If you’re currently looking into extending your home, have you considered an annexe?
Whatever your circumstances, should that be teenagers, young adults or elderly parents, an annexe could potentially provide a nice mix of independence whilst still being located within close proximity of your home.
What is an annexe?
An annexe is a self-contained living space, often just an en suite bedroom and a living room. They can often include a kitchen space. Basically it allows the resident to live completely independently.
What kind of costs can I expect to pay for an annexe?
Costings to build an annexe can vary hugely. Obviously specification is a major factor; so expect to pay anything between £1,500 to £2,500 per square metre. Bear in mind that other variables such as connection services can affect the costs, so also allow a contingency for unexpected items at construction stage.
And don’t forget to add fees for planning permission, building regulations, architects and other consultants when you’re budgeting, often between 10-15% of the construction cost overall.
Do I need planning permission for an annexe?
You will usually need planning permission to build a habitable annexe in your garden, although limited extension of an existing house to create an annexe may fall within permitted development rules without the need for an additional approval.
You would benefit from working with an architect to create a bespoke scheme for your property before applying for planning permission. They will have the knowledge and skills to help you with your project, as they will know what’s allowed for your property type, whether you live in a listed building, or within a conservation area or some other designated area, and what the various options are.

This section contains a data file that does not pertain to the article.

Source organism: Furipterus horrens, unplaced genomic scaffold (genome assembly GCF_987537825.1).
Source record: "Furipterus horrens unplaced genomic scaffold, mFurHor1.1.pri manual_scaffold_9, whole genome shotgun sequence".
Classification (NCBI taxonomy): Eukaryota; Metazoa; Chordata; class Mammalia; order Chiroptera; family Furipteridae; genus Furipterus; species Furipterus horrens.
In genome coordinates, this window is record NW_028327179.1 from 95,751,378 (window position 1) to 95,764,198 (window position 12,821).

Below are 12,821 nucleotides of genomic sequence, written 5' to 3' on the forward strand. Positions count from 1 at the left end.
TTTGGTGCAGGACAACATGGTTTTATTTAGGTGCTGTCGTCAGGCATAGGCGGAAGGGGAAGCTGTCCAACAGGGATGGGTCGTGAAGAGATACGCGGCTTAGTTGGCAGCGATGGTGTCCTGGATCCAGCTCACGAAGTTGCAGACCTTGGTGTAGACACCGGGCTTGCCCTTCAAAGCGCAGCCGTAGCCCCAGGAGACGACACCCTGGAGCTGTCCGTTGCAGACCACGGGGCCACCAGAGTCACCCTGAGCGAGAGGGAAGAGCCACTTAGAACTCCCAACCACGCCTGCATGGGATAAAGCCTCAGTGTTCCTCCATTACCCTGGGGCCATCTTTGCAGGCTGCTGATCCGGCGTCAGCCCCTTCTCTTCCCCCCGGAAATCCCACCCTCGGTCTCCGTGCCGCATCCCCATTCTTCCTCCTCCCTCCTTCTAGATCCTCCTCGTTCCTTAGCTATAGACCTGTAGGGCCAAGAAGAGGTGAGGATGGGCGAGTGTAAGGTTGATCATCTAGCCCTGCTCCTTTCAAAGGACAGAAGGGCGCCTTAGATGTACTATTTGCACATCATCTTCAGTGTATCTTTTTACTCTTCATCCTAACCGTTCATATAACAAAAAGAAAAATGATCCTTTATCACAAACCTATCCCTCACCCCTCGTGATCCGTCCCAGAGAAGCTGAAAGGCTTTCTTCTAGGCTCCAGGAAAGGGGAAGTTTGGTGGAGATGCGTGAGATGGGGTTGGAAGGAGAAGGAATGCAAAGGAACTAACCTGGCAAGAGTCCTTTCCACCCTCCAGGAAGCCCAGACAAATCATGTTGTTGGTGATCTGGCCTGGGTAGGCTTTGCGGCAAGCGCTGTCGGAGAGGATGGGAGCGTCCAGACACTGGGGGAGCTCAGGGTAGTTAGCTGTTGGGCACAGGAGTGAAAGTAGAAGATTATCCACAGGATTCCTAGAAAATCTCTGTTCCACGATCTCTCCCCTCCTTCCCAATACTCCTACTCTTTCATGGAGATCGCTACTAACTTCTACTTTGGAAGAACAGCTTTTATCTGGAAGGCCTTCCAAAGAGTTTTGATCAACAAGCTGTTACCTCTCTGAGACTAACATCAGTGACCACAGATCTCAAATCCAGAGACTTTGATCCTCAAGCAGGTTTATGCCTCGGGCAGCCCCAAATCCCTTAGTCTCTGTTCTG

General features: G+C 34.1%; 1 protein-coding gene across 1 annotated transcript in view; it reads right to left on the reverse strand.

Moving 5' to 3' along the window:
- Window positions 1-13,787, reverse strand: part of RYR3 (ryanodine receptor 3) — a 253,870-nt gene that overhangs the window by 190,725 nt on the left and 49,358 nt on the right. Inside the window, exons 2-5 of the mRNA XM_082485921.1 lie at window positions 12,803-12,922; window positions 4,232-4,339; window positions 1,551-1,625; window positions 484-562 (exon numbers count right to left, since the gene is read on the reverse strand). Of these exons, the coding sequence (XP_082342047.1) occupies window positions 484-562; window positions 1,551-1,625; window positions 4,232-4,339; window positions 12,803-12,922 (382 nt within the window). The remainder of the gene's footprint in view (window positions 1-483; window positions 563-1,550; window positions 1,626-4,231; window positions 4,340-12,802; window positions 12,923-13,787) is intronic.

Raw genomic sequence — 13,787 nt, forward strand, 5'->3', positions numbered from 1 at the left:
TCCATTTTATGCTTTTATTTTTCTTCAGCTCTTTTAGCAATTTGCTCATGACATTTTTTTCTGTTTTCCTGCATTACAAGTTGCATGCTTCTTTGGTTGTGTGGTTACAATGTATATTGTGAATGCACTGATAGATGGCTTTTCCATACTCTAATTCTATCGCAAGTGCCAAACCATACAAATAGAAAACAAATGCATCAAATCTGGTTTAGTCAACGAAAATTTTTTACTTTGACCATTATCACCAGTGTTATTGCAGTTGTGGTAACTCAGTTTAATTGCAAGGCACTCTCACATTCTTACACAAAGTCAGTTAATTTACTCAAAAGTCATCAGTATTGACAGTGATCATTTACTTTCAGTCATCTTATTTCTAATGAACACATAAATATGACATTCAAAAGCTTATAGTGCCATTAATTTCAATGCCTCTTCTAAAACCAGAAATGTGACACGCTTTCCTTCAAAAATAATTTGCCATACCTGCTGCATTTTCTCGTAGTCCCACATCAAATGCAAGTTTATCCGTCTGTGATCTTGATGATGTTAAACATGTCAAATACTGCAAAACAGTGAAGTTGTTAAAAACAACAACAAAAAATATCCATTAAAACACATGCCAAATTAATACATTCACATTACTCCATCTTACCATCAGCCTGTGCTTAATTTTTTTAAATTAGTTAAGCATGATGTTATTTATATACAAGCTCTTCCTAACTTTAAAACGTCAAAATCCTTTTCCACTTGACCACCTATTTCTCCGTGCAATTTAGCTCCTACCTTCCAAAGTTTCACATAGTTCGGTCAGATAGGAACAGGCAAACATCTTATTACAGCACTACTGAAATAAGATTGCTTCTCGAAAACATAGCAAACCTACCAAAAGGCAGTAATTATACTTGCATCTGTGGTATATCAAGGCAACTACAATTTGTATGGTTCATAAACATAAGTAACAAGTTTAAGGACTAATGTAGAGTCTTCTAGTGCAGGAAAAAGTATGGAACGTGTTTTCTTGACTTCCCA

If planning permission is granted for an annexe, it is likely to include conditions that restrict occupation of it to members, guests or dependents of the household, and will also prevent the separate sale of this part of the property.
Is there Council Tax exemption for annexes?
You cannot claim Council Tax exemption on an annexe but you can claim a reduction, under certain circumstances. These include if the annexe forms part of a single property, which includes at least one other dwelling, and is being used by a resident of that other dwelling or one of those other dwellings, as part of their sole or main residence. Find out more on the government’s website.